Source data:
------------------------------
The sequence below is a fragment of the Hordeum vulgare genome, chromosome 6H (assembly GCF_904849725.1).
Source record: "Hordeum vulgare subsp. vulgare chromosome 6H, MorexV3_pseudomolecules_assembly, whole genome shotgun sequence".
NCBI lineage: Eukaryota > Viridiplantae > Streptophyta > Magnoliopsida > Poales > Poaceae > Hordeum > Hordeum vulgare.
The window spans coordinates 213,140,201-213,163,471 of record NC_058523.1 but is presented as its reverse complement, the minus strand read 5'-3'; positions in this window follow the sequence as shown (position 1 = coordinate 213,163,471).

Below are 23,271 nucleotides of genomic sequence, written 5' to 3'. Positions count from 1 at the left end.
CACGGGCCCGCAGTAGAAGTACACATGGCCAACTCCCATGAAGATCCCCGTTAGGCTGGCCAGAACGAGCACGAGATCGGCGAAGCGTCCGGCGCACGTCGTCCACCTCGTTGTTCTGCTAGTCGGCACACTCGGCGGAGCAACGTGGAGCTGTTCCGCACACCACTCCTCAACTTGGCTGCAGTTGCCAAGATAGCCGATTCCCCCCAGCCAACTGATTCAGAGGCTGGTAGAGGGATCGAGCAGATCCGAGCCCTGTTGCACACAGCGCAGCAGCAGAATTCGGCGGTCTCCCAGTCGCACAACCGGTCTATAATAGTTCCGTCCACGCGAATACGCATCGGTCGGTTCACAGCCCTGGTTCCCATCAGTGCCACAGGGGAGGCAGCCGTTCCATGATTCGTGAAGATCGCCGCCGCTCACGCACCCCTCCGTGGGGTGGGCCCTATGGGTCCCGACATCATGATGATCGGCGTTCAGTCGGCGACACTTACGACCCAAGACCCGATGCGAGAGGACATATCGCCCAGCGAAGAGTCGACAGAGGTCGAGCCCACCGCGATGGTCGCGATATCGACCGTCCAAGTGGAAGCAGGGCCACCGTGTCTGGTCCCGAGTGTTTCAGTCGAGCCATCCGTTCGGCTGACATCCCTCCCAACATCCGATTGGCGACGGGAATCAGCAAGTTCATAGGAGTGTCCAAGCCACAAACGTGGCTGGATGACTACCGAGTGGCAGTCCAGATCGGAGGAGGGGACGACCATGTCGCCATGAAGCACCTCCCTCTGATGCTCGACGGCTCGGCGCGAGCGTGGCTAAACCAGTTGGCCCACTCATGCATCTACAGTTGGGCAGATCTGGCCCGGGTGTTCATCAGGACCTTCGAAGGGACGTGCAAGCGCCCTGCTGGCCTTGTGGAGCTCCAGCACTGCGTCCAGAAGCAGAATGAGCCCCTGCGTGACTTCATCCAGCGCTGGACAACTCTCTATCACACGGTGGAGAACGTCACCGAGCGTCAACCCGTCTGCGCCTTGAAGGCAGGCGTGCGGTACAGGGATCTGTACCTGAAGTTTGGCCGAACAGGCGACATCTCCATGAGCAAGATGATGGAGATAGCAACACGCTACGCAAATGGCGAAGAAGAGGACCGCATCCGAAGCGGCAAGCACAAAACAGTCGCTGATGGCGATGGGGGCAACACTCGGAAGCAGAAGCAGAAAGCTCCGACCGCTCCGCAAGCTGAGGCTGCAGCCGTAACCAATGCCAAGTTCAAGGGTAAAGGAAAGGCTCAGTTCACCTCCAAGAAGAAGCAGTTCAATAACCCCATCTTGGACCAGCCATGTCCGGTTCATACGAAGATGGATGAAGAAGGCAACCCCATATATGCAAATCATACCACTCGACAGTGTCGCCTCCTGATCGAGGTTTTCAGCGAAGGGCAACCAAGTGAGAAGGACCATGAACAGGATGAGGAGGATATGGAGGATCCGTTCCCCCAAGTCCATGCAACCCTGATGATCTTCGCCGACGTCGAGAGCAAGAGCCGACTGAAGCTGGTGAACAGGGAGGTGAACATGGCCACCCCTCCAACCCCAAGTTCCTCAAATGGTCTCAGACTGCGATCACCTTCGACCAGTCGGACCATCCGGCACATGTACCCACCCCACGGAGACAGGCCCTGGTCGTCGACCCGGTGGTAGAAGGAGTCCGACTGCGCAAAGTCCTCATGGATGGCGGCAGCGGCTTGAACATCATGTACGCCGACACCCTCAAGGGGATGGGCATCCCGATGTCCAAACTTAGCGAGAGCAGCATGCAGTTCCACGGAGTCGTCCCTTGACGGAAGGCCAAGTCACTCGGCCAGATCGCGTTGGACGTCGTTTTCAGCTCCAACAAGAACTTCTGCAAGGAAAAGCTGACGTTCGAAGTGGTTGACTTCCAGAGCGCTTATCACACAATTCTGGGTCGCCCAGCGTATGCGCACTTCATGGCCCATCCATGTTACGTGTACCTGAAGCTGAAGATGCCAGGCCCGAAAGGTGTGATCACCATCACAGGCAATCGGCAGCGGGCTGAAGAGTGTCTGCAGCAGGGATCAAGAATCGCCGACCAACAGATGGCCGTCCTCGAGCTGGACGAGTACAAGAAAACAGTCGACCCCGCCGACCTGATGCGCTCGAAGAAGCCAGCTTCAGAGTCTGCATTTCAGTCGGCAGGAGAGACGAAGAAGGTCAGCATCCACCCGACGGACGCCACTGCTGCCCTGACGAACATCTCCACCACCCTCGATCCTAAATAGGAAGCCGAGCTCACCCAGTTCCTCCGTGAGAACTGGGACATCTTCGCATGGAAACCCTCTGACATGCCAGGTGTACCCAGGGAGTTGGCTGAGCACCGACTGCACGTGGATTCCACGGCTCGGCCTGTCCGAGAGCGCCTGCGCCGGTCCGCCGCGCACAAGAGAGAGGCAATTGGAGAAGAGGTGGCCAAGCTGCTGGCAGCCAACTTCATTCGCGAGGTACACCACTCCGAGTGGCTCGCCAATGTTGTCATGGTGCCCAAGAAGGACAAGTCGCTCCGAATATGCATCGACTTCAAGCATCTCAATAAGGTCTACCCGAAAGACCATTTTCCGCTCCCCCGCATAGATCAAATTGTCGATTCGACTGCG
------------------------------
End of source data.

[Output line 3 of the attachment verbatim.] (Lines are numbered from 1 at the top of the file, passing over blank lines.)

NCBI lineage: Eukaryota > Viridiplantae > Streptophyta > Magnoliopsida > Poales > Poaceae > Hordeum > Hordeum vulgare.